About one hour later, at 0730, another surge (S-4) spread beyond the area of S-3 and overwhelmed Pompeii, killing all people who were still present in the town. Although the site must have presented a pitiful sight, with about 2.4 m of pumice covering streets and buildings and most roofs caved in, but still there were about 2000 people walking around on top of the pumice deposit in despair when death struck them.

The death of the Pompeiians has been subject of another serious misinterpretation by former scientists. Generally the view was held that they died either by the sudden burial under the falling pumice, or by inhaling some obscure "poisonous gases" (see, e.g., Lacroix 1908). The fact that virtually all dead occur only on top of the lower 2.4 m of the pumice deposit was not much regarded. Lacroix (1908) even showed photos of some of the spectacular plaster casts of the Pompeiian victims in positions very similar to those he had observed frequently at those killed by a pyroclastic surge in the town of St. Pierre, at Montagne Pelée. Nonetheless he attributed the death of the Pompeiians to poisonous gases.

Surge victim

Surge victim
Plaster casts of Pompeii residents killed by pyroclastic surges. Note attitude of victim in lower image: obviously, this person was trying to protect face from air filled with hot ash. Photos taken in 1992 by Werner Keller.

By the time of the fifth surge/flow couple, about 2 m of fallout pumice had accumulated at Stabiae (situated about 14 km from the crater, as mentioned above). At about this time very intense seismicity accompanied the ongoing eruption, possibly caused by the initial stages of caldera formation at the volcano. Complete darkness prevailed in the area around Vesuvio, now extending much beyond the area of pumice fallout due to the widespread surges and pyroclastic flows.

The culminating event came at about 0800 on 25 August when the sixth surge spread radially from the crater, extending to much greater distances than its predecessors. At Stabiae, the surge left a 2 cm ash layer. Pliny the Elder, Pliny the Younger's uncle, probably died at Stabiae from the effects of this surge, but other people did not. Thus Stabiae must have lain right in the most distal area of the surge. In fact, Cioni et al. (1992) note that this flow extended up to 15 km towards S.
Surge S-6 extended also to the W, across the Gulf of Napoli towards Misenum where Pliny the Younger witnessed that complete darkness fell, moving him as well as numerous other residents to flee. During the flight, he noted that a dense black cloud was flowing after him, hugging to the ground, and farther behind there was "fire" advancing. It is likely that he narrowly escaped that surge that made it over a distance of about 30 km from the crater.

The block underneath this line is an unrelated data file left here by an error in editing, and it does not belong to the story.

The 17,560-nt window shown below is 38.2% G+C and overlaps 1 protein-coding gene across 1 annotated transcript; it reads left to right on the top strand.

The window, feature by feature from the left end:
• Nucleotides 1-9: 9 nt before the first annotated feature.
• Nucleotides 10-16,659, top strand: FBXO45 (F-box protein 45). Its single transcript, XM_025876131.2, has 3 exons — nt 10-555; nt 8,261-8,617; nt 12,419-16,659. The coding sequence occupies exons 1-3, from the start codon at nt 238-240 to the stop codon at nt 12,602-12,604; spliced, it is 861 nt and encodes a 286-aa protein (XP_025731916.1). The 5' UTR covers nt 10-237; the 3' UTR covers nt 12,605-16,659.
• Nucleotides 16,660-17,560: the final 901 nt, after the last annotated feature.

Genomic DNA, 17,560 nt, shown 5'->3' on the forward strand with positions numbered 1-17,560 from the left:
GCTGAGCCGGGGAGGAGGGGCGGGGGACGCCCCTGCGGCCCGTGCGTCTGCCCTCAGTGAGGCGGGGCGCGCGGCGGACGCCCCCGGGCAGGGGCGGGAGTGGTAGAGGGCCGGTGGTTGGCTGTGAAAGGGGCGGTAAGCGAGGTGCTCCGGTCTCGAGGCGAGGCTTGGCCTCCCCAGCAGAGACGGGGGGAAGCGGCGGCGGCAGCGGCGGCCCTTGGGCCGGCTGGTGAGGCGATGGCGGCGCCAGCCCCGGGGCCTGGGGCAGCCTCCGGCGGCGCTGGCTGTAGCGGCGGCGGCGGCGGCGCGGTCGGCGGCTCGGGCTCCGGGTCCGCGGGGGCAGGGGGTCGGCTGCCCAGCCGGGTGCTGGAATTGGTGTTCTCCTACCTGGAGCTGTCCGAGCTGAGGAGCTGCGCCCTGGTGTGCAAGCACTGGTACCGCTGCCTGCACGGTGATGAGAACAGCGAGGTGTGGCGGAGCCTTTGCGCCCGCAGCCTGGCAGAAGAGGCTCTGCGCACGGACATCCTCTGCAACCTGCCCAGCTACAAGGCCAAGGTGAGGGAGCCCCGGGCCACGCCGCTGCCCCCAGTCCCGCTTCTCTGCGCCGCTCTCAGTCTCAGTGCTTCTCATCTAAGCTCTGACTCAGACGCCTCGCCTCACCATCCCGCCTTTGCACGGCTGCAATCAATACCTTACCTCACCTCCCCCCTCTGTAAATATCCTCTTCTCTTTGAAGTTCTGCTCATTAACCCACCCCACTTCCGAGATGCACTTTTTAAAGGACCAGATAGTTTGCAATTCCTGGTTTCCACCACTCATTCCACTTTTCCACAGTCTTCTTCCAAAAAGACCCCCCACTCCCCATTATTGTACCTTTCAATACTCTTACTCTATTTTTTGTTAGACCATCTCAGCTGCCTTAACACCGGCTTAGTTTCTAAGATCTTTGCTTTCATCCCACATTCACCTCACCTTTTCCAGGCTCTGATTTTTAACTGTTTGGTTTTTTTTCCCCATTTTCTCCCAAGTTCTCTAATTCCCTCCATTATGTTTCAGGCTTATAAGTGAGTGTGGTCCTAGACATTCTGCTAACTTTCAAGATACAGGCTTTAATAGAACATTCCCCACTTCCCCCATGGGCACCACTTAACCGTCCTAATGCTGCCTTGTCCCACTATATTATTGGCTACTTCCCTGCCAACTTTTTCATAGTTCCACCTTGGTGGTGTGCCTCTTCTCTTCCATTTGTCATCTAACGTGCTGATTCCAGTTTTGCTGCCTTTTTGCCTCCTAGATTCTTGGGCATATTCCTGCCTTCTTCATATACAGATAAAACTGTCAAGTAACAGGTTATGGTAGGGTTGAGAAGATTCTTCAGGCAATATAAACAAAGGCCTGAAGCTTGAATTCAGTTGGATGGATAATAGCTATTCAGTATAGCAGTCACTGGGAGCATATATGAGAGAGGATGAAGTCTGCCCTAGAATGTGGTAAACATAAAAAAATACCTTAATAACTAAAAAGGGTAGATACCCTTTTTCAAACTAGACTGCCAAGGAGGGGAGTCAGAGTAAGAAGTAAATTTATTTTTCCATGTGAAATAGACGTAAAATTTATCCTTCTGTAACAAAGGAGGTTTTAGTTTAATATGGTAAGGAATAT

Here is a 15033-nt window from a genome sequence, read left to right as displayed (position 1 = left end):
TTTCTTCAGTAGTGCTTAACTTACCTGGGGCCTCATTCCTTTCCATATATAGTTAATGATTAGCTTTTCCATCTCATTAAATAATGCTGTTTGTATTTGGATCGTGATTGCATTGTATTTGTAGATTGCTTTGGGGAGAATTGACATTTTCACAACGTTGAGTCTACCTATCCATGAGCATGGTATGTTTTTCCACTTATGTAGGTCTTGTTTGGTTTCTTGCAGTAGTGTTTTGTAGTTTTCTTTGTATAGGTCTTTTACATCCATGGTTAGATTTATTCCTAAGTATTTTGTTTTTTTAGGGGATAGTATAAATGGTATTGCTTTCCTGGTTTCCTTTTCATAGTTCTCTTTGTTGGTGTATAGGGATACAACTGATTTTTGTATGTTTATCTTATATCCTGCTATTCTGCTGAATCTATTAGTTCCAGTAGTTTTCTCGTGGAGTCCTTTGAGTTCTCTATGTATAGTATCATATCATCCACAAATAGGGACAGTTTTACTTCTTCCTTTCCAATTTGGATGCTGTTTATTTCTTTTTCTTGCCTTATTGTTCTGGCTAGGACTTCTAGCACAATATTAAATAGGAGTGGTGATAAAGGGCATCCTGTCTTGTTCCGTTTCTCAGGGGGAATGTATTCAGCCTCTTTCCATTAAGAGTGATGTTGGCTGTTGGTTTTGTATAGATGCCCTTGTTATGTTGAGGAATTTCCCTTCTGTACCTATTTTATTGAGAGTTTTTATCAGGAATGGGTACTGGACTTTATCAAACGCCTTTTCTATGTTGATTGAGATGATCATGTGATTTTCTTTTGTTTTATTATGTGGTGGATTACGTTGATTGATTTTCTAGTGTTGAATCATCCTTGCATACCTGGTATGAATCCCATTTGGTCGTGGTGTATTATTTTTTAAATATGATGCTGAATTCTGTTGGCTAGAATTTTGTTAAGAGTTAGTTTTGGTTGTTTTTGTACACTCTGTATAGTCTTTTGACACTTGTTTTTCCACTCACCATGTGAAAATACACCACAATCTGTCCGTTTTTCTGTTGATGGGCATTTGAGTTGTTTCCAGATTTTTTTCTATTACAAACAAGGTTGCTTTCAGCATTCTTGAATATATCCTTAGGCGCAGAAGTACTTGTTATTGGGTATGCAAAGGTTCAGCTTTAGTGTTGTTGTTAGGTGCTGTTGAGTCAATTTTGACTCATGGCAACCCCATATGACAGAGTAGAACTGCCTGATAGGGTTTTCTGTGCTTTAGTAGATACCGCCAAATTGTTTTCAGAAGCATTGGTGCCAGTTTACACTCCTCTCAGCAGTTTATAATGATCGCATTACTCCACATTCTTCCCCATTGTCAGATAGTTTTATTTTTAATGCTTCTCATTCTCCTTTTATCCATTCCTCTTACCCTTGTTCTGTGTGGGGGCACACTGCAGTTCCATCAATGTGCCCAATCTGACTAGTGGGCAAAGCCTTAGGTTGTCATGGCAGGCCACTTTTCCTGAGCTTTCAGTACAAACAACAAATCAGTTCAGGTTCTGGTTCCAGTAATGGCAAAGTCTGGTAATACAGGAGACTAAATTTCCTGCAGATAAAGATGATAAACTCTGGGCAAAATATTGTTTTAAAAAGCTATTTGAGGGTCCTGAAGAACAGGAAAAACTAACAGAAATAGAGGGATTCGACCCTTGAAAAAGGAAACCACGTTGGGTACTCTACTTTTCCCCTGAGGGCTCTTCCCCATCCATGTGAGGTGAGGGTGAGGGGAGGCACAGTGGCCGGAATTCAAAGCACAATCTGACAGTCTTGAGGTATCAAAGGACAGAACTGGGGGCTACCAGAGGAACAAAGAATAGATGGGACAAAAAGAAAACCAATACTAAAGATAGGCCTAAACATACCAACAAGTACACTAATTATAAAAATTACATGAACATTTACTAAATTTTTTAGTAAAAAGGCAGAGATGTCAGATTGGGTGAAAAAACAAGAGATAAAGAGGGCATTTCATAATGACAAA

Closer to the volcano, the deposit left by S-6 reaches thicknesses of 0.5-1 m and frequently grades upwards into a pyroclastic flow deposit, as is the case, for example, at Pompeii.

Caldera collapse and waning activity

About 18-19 hours after the beginning of the Plinian eruption, that is, at about 0700-0800 on 25 August, and thus coinciding with the largest surges and pyroclastic flows, the main caldera-forming collapse destroyed most of the pre-existing Vesuvian cone. This event allowed access of great volumes of "thermal fluids" (Cioni et al. 1995) to the magma chamber, thus bringing about another significant change in the eruptive style. Dilute pyroclastic flows and surges were produced by hydromagmatic activity, and a lithic-rich debris flow was emplaced (Cioni et al. 1992). According to their different naming of A.D. 79 stratigraphic units, Cioni et al. (1992) name these units EU-4 to EU-6. For an unknown period, maybe days to weeks, declining but still violent activity produced numerous smaller surges and fall deposits that show strong evidence of magma-water interactions. Some of these deposits have been interpreted as being of laharic origin (e.g., Arnó et al., in Santacroce 1987). In the stratigraphy of Cioni et al. (1992), these final deposits are named EU-7 and EU-8. Interestingly, they show a shift back to the initial more evolved phonolitic composition of the magma.

Volumes of erupted products

According to Sigurdsson et al. (1985), the A.D. 79 eruption erupted about 3.6 km3 of magma together with about 0.4 km3 of lithics. The (inflated) volumes of the pumice deposits are 6.4 km3 for the white pumice and 2.5 km3 for the gray pumice. No lava flows were produced by the A.D. 79 eruption although earlier descriptions ascribe a lava flow on the N side of the Somma edifice to the eruption. Generally, Vesuvio does not appear to emit lava during its violent Plinian eruptions, and no lava outflow has been observed during similar eruptions of other volcanoes.


Copyright © Boris Behncke, "Italy's Volcanoes: The Cradle of Volcanology"

Page set up in January 1996, last modified on 4 February 2000
Hosted by VolcanoDiscovery